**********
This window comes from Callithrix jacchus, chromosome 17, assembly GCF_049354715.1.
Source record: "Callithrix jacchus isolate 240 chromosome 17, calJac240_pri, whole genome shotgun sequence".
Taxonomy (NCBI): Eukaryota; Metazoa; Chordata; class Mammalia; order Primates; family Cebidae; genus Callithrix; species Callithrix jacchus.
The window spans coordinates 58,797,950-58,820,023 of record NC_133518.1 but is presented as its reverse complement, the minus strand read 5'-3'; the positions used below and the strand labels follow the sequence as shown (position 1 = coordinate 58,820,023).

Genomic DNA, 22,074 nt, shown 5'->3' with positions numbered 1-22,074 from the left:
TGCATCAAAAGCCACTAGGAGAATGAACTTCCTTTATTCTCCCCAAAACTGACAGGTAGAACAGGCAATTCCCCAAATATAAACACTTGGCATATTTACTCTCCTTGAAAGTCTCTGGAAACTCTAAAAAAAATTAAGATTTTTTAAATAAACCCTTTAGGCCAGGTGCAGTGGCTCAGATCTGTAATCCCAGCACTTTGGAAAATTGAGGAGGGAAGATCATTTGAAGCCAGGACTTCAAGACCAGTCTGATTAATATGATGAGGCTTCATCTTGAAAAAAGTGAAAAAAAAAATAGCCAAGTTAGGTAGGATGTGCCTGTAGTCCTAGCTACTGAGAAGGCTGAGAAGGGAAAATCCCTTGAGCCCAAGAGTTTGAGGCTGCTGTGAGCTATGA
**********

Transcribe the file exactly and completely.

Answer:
This window comes from Callithrix jacchus, chromosome 17, assembly GCF_049354715.1.
Source record: "Callithrix jacchus isolate 240 chromosome 17, calJac240_pri, whole genome shotgun sequence".
Taxonomy (NCBI): Eukaryota; Metazoa; Chordata; class Mammalia; order Primates; family Cebidae; genus Callithrix; species Callithrix jacchus.
The window spans coordinates 58,797,950-58,820,023 of record NC_133518.1 but is presented as its reverse complement, the minus strand read 5'-3'; the positions used below and the strand labels follow the sequence as shown (position 1 = coordinate 58,820,023).

Genomic DNA, 22,074 nt, shown 5'->3' with positions numbered 1-22,074 from the left:
TGCATCAAAAGCCACTAGGAGAATGAACTTCCTTTATTCTCCCCAAAACTGACAGGTAGAACAGGCAATTCCCCAAATATAAACACTTGGCATATTTACTCTCCTTGAAAGTCTCTGGAAACTCTAAAAAAAATTAAGATTTTTTAAATAAACCCTTTAGGCCAGGTGCAGTGGCTCAGATCTGTAATCCCAGCACTTTGGAAAATTGAGGAGGGAAGATCATTTGAAGCCAGGACTTCAAGACCAGTCTGATTAATATGATGAGGCTTCATCTTGAAAAAAGTGAAAAAAAAAATAGCCAAGTTAGGTAGGATGTGCCTGTAGTCCTAGCTACTGAGAAGGCTGAGAAGGGAAAATCCCTTGAGCCCAAGAGTTTGAGGCTGCTGTGAGCTATGA